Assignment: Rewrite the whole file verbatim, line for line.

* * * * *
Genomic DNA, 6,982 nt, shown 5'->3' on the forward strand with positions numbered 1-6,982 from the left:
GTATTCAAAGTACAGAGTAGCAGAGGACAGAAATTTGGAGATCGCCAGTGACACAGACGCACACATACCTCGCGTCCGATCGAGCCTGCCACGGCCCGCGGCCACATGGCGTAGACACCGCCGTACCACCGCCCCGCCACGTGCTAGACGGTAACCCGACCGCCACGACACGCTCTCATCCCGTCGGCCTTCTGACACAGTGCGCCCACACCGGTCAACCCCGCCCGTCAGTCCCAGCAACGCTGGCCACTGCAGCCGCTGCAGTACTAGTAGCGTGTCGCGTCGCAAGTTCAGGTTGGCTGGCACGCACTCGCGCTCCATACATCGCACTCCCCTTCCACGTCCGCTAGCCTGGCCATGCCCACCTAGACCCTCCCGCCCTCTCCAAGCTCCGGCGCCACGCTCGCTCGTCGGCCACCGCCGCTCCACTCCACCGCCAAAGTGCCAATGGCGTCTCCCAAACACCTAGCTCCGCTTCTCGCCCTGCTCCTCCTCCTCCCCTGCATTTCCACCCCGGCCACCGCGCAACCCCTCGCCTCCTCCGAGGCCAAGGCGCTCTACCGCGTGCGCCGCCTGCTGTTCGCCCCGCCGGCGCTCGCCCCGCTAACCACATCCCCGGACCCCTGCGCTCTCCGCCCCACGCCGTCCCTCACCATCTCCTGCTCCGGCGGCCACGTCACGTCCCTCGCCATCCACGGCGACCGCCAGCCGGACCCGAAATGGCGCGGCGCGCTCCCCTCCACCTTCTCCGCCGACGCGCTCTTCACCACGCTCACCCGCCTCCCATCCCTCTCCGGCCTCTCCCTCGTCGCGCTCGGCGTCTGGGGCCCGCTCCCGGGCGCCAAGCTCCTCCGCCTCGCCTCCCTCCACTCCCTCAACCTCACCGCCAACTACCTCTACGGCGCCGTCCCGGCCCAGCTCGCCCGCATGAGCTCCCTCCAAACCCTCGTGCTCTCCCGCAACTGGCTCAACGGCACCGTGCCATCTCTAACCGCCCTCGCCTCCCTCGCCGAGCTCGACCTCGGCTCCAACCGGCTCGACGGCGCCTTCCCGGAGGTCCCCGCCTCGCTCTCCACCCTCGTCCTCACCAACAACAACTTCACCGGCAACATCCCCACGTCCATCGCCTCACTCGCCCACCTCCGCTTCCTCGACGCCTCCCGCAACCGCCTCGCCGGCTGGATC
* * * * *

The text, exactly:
Genomic DNA, 6,982 nt, shown 5'->3' on the forward strand with positions numbered 1-6,982 from the left:
GTATTCAAAGTACAGAGTAGCAGAGGACAGAAATTTGGAGATCGCCAGTGACACAGACGCACACATACCTCGCGTCCGATCGAGCCTGCCACGGCCCGCGGCCACATGGCGTAGACACCGCCGTACCACCGCCCCGCCACGTGCTAGACGGTAACCCGACCGCCACGACACGCTCTCATCCCGTCGGCCTTCTGACACAGTGCGCCCACACCGGTCAACCCCGCCCGTCAGTCCCAGCAACGCTGGCCACTGCAGCCGCTGCAGTACTAGTAGCGTGTCGCGTCGCAAGTTCAGGTTGGCTGGCACGCACTCGCGCTCCATACATCGCACTCCCCTTCCACGTCCGCTAGCCTGGCCATGCCCACCTAGACCCTCCCGCCCTCTCCAAGCTCCGGCGCCACGCTCGCTCGTCGGCCACCGCCGCTCCACTCCACCGCCAAAGTGCCAATGGCGTCTCCCAAACACCTAGCTCCGCTTCTCGCCCTGCTCCTCCTCCTCCCCTGCATTTCCACCCCGGCCACCGCGCAACCCCTCGCCTCCTCCGAGGCCAAGGCGCTCTACCGCGTGCGCCGCCTGCTGTTCGCCCCGCCGGCGCTCGCCCCGCTAACCACATCCCCGGACCCCTGCGCTCTCCGCCCCACGCCGTCCCTCACCATCTCCTGCTCCGGCGGCCACGTCACGTCCCTCGCCATCCACGGCGACCGCCAGCCGGACCCGAAATGGCGCGGCGCGCTCCCCTCCACCTTCTCCGCCGACGCGCTCTTCACCACGCTCACCCGCCTCCCATCCCTCTCCGGCCTCTCCCTCGTCGCGCTCGGCGTCTGGGGCCCGCTCCCGGGCGCCAAGCTCCTCCGCCTCGCCTCCCTCCACTCCCTCAACCTCACCGCCAACTACCTCTACGGCGCCGTCCCGGCCCAGCTCGCCCGCATGAGCTCCCTCCAAACCCTCGTGCTCTCCCGCAACTGGCTCAACGGCACCGTGCCATCTCTAACCGCCCTCGCCTCCCTCGCCGAGCTCGACCTCGGCTCCAACCGGCTCGACGGCGCCTTCCCGGAGGTCCCCGCCTCGCTCTCCACCCTCGTCCTCACCAACAACAACTTCACCGGCAACATCCCCACGTCCATCGCCTCACTCGCCCACCTCCGCTTCCTCGACGCCTCCCGCAACCGCCTCGCCGGCTGGATC